-//-Cameron Trezoglou-//-

My work is divided by processes and each one has it’s own artistic element. I love food as an art because it starts with the ingredient. Now that I'm living on the farm I get to see the artistry of creating the environment for these plants to grow.

That’s been my favorite part, to go out and harvest. It’s like picking your paint colors, setting my palate for Bob Ross. We’re starting to collect rocks and different kinds of wood, so we get to plate things in our own decorative style. Even in one service the plating will change. 

My art before I was doing food always started with a mistake, or a happy accident rather. I need some sort of chaotic initial thing to then refine afterwards. A sauce splatter, then you see where it is and you have a dollop of this puree and then a perfect little unripe spruce cone. You get into the tiny little details of the dish.

When it comes out people are like I want to preserve this, but then they have to annihilate it and it’s gone forever and we get to keep doing it over and over. The impermanence of it is super cool. 

What do you find humbling?
Seeing the amount that people really work. Now it’s not work it’s just what we do day to day and if what we’re doing is constructive all the time then we can build really amazing things. 

The way nature works directly influences the way that we work. We can only get lilacs so long; we can only get this much of whatever it is so we have to really think outside the box. 

How mycelium works in the forest. The way everything interacts with each other, animals, plants, insects. The processes are amazing. It’s really amazing to be able to be in a position to educate people on their surroundings. I feel like I'm not doing this quite enough justice because humbled is such a strong word that I feel everyday.

That’s why we take this opportunity to run this restaurant so seriously. I've never felt so personally responsible for the kind of food that we’re putting out.

Our vision is to really re-invent this system that has gotten totally fucked up, totally taken out of the traditional and necessary aspects of food and put into this convenient cheap, shitty version it is now.

So I'm constantly humbled that I'm able to keep growing and doing something that is more deeply rooted and beneficial for our minds, our community and our soil. 

How have you been conceptualizing your role in relationship to the people who you are going to be serving?
We’re stacking up the kitchen with a lot of employees so that the expo person can run food to bridge the gap of knowledge between servers and the full process behind the food.

I want to convey how excited I am about my work. If you go to a museum and see all these people’s art on the wall, you try to envision how psyched they were making it, or their crazed mental state while making it. But food isn’t regarded as such.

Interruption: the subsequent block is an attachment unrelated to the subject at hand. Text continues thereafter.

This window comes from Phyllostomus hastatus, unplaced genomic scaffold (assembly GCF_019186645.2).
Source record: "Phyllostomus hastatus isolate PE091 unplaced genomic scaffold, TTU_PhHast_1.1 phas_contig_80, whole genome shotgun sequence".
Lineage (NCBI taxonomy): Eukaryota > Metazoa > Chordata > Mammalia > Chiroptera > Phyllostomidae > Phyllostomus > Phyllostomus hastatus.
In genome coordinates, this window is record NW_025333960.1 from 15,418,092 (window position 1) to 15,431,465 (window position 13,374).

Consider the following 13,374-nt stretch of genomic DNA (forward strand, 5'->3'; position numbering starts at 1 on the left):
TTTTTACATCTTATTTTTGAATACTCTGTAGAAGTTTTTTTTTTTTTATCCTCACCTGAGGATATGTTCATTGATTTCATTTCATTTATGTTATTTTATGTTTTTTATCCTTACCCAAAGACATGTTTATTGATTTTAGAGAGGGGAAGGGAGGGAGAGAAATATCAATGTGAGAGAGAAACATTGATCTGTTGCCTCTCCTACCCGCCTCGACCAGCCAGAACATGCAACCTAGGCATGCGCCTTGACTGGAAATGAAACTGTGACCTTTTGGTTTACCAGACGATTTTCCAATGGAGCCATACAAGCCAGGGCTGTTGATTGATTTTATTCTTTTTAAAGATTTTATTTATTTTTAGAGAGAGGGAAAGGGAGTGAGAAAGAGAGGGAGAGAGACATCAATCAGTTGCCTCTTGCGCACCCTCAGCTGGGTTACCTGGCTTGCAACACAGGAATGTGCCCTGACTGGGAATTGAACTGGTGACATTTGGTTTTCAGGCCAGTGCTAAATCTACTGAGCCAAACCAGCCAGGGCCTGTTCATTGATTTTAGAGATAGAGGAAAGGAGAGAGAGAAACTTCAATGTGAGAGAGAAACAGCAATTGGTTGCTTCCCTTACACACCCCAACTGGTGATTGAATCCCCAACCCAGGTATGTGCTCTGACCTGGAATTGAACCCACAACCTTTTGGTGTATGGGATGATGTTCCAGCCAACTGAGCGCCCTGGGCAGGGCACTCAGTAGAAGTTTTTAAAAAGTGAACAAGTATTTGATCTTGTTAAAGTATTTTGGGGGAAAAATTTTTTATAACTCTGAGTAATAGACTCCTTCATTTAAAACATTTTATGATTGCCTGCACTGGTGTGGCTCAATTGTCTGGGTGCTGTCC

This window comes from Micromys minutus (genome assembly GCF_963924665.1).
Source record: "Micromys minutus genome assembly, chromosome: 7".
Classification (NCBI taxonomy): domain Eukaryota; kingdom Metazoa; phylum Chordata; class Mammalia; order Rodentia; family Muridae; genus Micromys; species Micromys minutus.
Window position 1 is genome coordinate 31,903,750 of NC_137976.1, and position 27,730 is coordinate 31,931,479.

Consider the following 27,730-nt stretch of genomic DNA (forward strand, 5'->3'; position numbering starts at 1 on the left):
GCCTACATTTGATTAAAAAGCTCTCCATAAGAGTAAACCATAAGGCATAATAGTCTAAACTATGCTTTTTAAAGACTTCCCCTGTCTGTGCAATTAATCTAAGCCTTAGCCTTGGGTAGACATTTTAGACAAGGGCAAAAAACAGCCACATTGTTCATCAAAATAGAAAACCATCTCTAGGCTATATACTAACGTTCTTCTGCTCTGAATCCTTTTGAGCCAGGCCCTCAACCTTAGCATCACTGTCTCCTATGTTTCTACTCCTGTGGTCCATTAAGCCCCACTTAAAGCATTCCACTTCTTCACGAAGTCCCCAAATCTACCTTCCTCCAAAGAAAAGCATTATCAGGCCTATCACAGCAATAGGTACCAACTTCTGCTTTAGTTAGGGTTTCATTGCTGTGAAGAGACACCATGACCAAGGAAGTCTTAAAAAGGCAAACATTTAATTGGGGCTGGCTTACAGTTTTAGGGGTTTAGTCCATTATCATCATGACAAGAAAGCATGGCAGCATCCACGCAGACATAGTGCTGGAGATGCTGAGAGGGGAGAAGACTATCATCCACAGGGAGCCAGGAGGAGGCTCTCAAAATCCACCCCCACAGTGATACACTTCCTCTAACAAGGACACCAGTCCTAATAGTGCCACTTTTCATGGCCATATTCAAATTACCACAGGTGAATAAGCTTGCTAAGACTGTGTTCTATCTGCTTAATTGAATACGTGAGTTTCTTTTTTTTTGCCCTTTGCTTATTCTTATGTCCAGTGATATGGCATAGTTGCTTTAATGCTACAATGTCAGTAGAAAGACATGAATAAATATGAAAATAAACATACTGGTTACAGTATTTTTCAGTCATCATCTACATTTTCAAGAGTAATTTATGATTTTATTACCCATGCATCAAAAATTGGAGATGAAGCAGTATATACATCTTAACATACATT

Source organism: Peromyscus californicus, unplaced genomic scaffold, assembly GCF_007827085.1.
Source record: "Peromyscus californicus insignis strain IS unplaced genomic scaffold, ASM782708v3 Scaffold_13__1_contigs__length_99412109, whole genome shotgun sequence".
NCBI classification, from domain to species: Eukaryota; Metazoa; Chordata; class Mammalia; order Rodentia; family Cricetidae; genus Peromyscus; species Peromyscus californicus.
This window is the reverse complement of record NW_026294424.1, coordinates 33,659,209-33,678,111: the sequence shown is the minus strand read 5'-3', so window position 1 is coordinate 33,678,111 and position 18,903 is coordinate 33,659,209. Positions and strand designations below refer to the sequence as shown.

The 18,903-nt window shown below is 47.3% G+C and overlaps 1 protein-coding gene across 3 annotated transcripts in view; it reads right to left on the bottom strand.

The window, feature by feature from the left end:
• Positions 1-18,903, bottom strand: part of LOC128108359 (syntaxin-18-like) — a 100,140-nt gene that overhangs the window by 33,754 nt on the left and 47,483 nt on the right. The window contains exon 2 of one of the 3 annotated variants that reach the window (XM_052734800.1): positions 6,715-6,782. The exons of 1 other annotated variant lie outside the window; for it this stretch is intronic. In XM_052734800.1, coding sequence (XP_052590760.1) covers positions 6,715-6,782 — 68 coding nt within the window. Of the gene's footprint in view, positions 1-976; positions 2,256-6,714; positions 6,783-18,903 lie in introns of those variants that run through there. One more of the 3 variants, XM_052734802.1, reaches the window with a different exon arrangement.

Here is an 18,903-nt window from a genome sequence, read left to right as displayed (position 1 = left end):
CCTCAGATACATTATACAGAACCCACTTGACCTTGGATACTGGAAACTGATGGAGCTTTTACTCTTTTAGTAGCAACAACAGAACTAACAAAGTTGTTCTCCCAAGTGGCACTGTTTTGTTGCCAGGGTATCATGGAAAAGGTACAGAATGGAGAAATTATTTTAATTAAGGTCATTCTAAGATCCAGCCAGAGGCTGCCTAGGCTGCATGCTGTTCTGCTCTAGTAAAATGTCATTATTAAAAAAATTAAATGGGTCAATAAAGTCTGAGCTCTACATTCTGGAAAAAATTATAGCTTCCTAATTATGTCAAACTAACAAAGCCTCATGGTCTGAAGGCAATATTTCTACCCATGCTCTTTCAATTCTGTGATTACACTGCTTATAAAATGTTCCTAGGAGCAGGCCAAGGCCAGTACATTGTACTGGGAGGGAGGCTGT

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How do you define success?
Being able to have my job be wholesomely constructive and then be able to make enough money to help other people accomplish the same thing.

To pay you top-dollar for your work, what you really should be paid. I'm not working with farmers who are growing the most celery and onions, corn and soybeans, we’re using other flavors to create better dishes from things that thrive in Colorado that actually make the soil better. Something that is regenerative, a closed loop system that helps make everybody’s vision accomplishable. 

I never expected any of this stuff, it’s always developing, it’s always getting better. Everyday we are the shittiest version of our future selves. I keep telling our staff we are at our shittiest right now. This is the least local we’re going to be right now, this is the shittiest food that we’re going to be putting out right now. We’re only going to keep getting better.

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What are you most thankful for?
Every part of the process I'm grateful for. We just want to cherish the things that are really good and help people progress and not continue doing the things that are tearing down our society and our world. I wouldn’t be as much of myself without all the people I've met along the way.

That’s where I think this process has been exponential because I spent the first 22 years of my life being so ignorant to so many things. You don’t know what you don’t know until you realize you know nothing. That’s been the most fascinating part.

I'm grateful to know of all the things that I would otherwise not know. I feel like our collective consciousness has grown so much. 

My last question is what is beauty to you?
Oh my god. It’s hard to not see beauty in everything here. That’s what’s been fueling so much of this. It’s also what I'm grateful for. The plants are beautiful, the ways people grow them are beautiful. The work ethic.

Every step in the process is its own form of beauty- the pain is beautiful, the cuts and the burns. The true depth of what we are actually doing. Because in all actuality we are such a small footprint in time, in the grand scheme of the universe. It’s not really that important. But it’s fucking beautiful and it’s fun.   

-Cameron Trezoglou